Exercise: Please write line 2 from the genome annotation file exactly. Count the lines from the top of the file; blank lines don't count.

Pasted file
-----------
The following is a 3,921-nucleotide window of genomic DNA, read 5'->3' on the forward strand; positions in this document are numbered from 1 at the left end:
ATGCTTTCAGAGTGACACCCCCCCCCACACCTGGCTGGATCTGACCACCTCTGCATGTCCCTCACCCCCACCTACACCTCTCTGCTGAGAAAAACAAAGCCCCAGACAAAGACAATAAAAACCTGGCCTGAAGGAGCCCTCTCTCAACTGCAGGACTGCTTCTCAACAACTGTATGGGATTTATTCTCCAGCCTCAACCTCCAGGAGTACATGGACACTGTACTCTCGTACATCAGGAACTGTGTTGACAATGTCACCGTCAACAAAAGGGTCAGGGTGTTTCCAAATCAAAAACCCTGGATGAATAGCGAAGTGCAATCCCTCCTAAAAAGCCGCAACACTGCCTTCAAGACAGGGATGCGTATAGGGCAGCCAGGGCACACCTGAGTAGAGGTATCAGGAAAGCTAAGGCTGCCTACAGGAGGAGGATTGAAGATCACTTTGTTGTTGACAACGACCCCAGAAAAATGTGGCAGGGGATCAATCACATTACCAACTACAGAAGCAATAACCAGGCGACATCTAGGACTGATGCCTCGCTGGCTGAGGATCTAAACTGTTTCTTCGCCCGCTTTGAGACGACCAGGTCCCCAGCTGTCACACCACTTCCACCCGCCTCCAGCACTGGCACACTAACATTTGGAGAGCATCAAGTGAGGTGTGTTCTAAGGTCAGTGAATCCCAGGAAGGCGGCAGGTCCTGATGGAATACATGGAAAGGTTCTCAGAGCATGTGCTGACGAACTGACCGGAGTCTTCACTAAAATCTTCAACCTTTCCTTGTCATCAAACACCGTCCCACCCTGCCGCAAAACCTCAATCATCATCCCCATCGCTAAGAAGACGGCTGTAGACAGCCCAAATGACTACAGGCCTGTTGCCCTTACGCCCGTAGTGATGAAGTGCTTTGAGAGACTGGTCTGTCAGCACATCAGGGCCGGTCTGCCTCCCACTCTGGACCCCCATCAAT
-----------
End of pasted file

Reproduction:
ATGCTTTCAGAGTGACACCCCCCCCCACACCTGGCTGGATCTGACCACCTCTGCATGTCCCTCACCCCCACCTACACCTCTCTGCTGAGAAAAACAAAGCCCCAGACAAAGACAATAAAAACCTGGCCTGAAGGAGCCCTCTCTCAACTGCAGGACTGCTTCTCAACAACTGTATGGGATTTATTCTCCAGCCTCAACCTCCAGGAGTACATGGACACTGTACTCTCGTACATCAGGAACTGTGTTGACAATGTCACCGTCAACAAAAGGGTCAGGGTGTTTCCAAATCAAAAACCCTGGATGAATAGCGAAGTGCAATCCCTCCTAAAAAGCCGCAACACTGCCTTCAAGACAGGGATGCGTATAGGGCAGCCAGGGCACACCTGAGTAGAGGTATCAGGAAAGCTAAGGCTGCCTACAGGAGGAGGATTGAAGATCACTTTGTTGTTGACAACGACCCCAGAAAAATGTGGCAGGGGATCAATCACATTACCAACTACAGAAGCAATAACCAGGCGACATCTAGGACTGATGCCTCGCTGGCTGAGGATCTAAACTGTTTCTTCGCCCGCTTTGAGACGACCAGGTCCCCAGCTGTCACACCACTTCCACCCGCCTCCAGCACTGGCACACTAACATTTGGAGAGCATCAAGTGAGGTGTGTTCTAAGGTCAGTGAATCCCAGGAAGGCGGCAGGTCCTGATGGAATACATGGAAAGGTTCTCAGAGCATGTGCTGACGAACTGACCGGAGTCTTCACTAAAATCTTCAACCTTTCCTTGTCATCAAACACCGTCCCACCCTGCCGCAAAACCTCAATCATCATCCCCATCGCTAAGAAGACGGCTGTAGACAGCCCAAATGACTACAGGCCTGTTGCCCTTACGCCCGTAGTGATGAAGTGCTTTGAGAGACTGGTCTGTCAGCACATCAGGGCCGGTCTGCCTCCCACTCTGGACCCCCATCAAT